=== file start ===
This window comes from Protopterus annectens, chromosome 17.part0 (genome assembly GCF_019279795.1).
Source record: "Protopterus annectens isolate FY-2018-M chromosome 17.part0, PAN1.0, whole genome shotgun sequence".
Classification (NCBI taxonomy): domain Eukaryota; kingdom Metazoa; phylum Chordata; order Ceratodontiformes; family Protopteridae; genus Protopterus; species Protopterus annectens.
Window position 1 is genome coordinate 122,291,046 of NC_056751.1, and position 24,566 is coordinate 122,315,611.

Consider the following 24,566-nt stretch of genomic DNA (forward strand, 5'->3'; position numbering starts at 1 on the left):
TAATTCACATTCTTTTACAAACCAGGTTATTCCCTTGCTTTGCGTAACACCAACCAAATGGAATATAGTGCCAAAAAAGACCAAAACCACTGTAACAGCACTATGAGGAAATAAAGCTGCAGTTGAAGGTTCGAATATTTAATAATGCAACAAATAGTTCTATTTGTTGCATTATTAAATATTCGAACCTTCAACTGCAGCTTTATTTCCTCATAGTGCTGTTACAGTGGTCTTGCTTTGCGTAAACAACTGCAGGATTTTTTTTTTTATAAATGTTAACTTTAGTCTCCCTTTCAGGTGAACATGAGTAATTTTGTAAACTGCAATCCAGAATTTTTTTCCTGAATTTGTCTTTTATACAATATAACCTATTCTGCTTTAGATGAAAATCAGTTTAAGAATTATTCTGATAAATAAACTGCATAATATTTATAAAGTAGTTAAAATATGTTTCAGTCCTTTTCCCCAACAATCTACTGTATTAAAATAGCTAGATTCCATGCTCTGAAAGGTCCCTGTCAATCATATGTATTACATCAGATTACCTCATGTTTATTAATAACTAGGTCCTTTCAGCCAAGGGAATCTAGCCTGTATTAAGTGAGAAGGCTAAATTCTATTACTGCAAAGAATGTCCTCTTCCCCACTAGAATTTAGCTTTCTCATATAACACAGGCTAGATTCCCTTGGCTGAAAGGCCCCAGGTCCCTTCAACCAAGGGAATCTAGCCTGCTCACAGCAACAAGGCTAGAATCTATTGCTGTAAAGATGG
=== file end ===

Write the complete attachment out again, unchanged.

This window comes from Protopterus annectens, chromosome 17.part0 (genome assembly GCF_019279795.1).
Source record: "Protopterus annectens isolate FY-2018-M chromosome 17.part0, PAN1.0, whole genome shotgun sequence".
Classification (NCBI taxonomy): domain Eukaryota; kingdom Metazoa; phylum Chordata; order Ceratodontiformes; family Protopteridae; genus Protopterus; species Protopterus annectens.
Window position 1 is genome coordinate 122,291,046 of NC_056751.1, and position 24,566 is coordinate 122,315,611.

Consider the following 24,566-nt stretch of genomic DNA (forward strand, 5'->3'; position numbering starts at 1 on the left):
TAATTCACATTCTTTTACAAACCAGGTTATTCCCTTGCTTTGCGTAACACCAACCAAATGGAATATAGTGCCAAAAAAGACCAAAACCACTGTAACAGCACTATGAGGAAATAAAGCTGCAGTTGAAGGTTCGAATATTTAATAATGCAACAAATAGTTCTATTTGTTGCATTATTAAATATTCGAACCTTCAACTGCAGCTTTATTTCCTCATAGTGCTGTTACAGTGGTCTTGCTTTGCGTAAACAACTGCAGGATTTTTTTTTTTATAAATGTTAACTTTAGTCTCCCTTTCAGGTGAACATGAGTAATTTTGTAAACTGCAATCCAGAATTTTTTTCCTGAATTTGTCTTTTATACAATATAACCTATTCTGCTTTAGATGAAAATCAGTTTAAGAATTATTCTGATAAATAAACTGCATAATATTTATAAAGTAGTTAAAATATGTTTCAGTCCTTTTCCCCAACAATCTACTGTATTAAAATAGCTAGATTCCATGCTCTGAAAGGTCCCTGTCAATCATATGTATTACATCAGATTACCTCATGTTTATTAATAACTAGGTCCTTTCAGCCAAGGGAATCTAGCCTGTATTAAGTGAGAAGGCTAAATTCTATTACTGCAAAGAATGTCCTCTTCCCCACTAGAATTTAGCTTTCTCATATAACACAGGCTAGATTCCCTTGGCTGAAAGGCCCCAGGTCCCTTCAACCAAGGGAATCTAGCCTGCTCACAGCAACAAGGCTAGAATCTATTGCTGTAAAGATGG